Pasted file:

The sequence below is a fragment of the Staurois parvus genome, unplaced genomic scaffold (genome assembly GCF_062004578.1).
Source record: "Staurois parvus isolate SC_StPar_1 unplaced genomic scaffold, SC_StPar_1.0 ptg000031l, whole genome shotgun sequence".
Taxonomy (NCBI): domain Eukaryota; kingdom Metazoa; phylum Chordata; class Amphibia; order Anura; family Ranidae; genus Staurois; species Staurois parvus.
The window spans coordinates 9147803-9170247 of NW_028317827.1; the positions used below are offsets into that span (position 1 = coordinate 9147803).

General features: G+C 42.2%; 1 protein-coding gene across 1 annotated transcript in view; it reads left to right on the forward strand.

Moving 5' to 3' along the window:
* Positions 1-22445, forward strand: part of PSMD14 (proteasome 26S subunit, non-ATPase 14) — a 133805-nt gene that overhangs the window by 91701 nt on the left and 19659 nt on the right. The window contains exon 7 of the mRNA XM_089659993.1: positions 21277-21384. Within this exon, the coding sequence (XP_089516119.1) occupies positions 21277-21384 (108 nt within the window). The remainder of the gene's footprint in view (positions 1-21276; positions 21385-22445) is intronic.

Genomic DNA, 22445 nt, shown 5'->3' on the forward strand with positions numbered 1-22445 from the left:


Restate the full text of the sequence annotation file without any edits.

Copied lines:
The sequence below is a fragment of the Staurois parvus genome, unplaced genomic scaffold (genome assembly GCF_062004578.1).
Source record: "Staurois parvus isolate SC_StPar_1 unplaced genomic scaffold, SC_StPar_1.0 ptg000031l, whole genome shotgun sequence".
Taxonomy (NCBI): domain Eukaryota; kingdom Metazoa; phylum Chordata; class Amphibia; order Anura; family Ranidae; genus Staurois; species Staurois parvus.
The window spans coordinates 9147803-9170247 of NW_028317827.1; the positions used below are offsets into that span (position 1 = coordinate 9147803).

General features: G+C 42.2%; 1 protein-coding gene across 1 annotated transcript in view; it reads left to right on the forward strand.

Moving 5' to 3' along the window:
* Positions 1-22445, forward strand: part of PSMD14 (proteasome 26S subunit, non-ATPase 14) — a 133805-nt gene that overhangs the window by 91701 nt on the left and 19659 nt on the right. The window contains exon 7 of the mRNA XM_089659993.1: positions 21277-21384. Within this exon, the coding sequence (XP_089516119.1) occupies positions 21277-21384 (108 nt within the window). The remainder of the gene's footprint in view (positions 1-21276; positions 21385-22445) is intronic.

Genomic DNA, 22445 nt, shown 5'->3' on the forward strand with positions numbered 1-22445 from the left: